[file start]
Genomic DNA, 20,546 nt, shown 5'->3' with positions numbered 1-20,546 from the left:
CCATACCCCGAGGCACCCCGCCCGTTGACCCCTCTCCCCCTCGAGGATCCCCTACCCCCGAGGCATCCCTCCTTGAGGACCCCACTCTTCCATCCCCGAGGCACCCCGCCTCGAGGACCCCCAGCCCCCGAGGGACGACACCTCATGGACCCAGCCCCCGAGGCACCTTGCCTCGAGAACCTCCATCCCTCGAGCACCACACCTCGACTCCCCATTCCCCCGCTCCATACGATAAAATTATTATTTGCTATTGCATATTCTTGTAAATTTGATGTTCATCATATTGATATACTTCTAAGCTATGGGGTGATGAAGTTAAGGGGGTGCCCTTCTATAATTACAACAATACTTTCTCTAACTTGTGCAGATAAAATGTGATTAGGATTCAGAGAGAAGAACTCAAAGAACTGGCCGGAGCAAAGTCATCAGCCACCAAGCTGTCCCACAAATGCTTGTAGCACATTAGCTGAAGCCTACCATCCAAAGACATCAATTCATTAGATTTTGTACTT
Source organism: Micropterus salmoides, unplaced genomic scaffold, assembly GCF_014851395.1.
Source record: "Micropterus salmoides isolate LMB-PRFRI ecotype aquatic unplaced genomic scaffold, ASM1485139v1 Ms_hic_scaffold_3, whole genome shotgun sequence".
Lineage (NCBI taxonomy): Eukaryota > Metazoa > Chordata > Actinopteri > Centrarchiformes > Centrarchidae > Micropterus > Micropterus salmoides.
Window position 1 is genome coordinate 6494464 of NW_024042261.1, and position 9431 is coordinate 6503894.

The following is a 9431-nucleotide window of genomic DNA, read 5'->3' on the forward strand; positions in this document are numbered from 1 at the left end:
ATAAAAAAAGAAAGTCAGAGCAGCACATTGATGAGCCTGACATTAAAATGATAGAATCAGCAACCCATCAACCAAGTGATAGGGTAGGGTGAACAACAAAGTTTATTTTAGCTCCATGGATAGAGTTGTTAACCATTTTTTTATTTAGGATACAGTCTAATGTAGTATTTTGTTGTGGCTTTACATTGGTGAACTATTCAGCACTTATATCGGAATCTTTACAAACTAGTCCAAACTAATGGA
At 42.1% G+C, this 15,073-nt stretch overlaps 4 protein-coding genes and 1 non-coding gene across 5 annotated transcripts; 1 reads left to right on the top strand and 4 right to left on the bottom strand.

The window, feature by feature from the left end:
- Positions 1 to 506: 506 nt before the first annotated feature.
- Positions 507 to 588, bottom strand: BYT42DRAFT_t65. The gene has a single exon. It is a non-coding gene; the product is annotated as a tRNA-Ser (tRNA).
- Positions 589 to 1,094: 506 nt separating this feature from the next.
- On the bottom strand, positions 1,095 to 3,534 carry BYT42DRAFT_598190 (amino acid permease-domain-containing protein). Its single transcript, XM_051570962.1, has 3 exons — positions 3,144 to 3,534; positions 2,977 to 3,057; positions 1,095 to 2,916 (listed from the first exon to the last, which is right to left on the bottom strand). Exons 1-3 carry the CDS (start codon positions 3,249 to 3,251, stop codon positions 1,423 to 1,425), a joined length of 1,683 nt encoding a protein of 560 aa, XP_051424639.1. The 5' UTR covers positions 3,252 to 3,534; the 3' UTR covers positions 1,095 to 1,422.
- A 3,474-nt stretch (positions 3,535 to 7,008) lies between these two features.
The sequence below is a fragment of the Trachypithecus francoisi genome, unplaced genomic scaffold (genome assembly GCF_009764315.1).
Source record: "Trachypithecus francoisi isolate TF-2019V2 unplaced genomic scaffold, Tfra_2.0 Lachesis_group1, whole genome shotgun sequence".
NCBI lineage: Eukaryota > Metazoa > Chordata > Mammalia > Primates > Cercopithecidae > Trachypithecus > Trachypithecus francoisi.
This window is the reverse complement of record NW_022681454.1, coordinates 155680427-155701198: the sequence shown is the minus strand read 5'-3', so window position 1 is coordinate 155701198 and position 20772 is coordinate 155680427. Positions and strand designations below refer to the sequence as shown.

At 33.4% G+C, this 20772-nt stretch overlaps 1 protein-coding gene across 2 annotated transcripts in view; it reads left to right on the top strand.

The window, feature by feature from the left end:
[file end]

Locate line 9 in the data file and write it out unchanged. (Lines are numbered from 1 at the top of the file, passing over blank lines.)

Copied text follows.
At 42.1% G+C, this 15,073-nt stretch overlaps 4 protein-coding genes and 1 non-coding gene across 5 annotated transcripts; 1 reads left to right on the top strand and 4 right to left on the bottom strand.